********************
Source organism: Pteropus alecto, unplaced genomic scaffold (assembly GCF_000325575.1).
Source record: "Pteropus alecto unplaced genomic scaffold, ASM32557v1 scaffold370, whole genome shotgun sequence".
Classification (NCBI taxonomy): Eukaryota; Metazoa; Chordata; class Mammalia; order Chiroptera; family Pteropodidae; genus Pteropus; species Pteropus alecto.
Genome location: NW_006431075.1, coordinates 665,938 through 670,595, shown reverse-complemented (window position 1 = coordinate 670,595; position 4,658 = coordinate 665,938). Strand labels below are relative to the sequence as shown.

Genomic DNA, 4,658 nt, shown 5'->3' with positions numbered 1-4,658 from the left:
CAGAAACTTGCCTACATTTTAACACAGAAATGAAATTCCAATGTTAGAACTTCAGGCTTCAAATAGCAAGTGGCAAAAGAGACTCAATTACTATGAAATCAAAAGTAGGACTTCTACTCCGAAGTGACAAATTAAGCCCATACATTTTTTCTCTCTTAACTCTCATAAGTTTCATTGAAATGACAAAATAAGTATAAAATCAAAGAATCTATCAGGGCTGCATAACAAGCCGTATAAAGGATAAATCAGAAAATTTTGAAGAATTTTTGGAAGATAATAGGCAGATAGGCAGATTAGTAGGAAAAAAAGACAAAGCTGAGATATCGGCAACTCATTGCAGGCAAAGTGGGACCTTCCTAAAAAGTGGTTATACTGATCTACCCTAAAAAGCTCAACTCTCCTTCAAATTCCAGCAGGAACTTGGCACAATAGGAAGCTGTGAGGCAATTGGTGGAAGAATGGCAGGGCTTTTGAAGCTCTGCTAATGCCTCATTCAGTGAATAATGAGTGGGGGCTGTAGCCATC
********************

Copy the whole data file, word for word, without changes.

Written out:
Source organism: Pteropus alecto, unplaced genomic scaffold (assembly GCF_000325575.1).
Source record: "Pteropus alecto unplaced genomic scaffold, ASM32557v1 scaffold370, whole genome shotgun sequence".
Classification (NCBI taxonomy): Eukaryota; Metazoa; Chordata; class Mammalia; order Chiroptera; family Pteropodidae; genus Pteropus; species Pteropus alecto.
Genome location: NW_006431075.1, coordinates 665,938 through 670,595, shown reverse-complemented (window position 1 = coordinate 670,595; position 4,658 = coordinate 665,938). Strand labels below are relative to the sequence as shown.

Genomic DNA, 4,658 nt, shown 5'->3' with positions numbered 1-4,658 from the left:
CAGAAACTTGCCTACATTTTAACACAGAAATGAAATTCCAATGTTAGAACTTCAGGCTTCAAATAGCAAGTGGCAAAAGAGACTCAATTACTATGAAATCAAAAGTAGGACTTCTACTCCGAAGTGACAAATTAAGCCCATACATTTTTTCTCTCTTAACTCTCATAAGTTTCATTGAAATGACAAAATAAGTATAAAATCAAAGAATCTATCAGGGCTGCATAACAAGCCGTATAAAGGATAAATCAGAAAATTTTGAAGAATTTTTGGAAGATAATAGGCAGATAGGCAGATTAGTAGGAAAAAAAGACAAAGCTGAGATATCGGCAACTCATTGCAGGCAAAGTGGGACCTTCCTAAAAAGTGGTTATACTGATCTACCCTAAAAAGCTCAACTCTCCTTCAAATTCCAGCAGGAACTTGGCACAATAGGAAGCTGTGAGGCAATTGGTGGAAGAATGGCAGGGCTTTTGAAGCTCTGCTAATGCCTCATTCAGTGAATAATGAGTGGGGGCTGTAGCCATC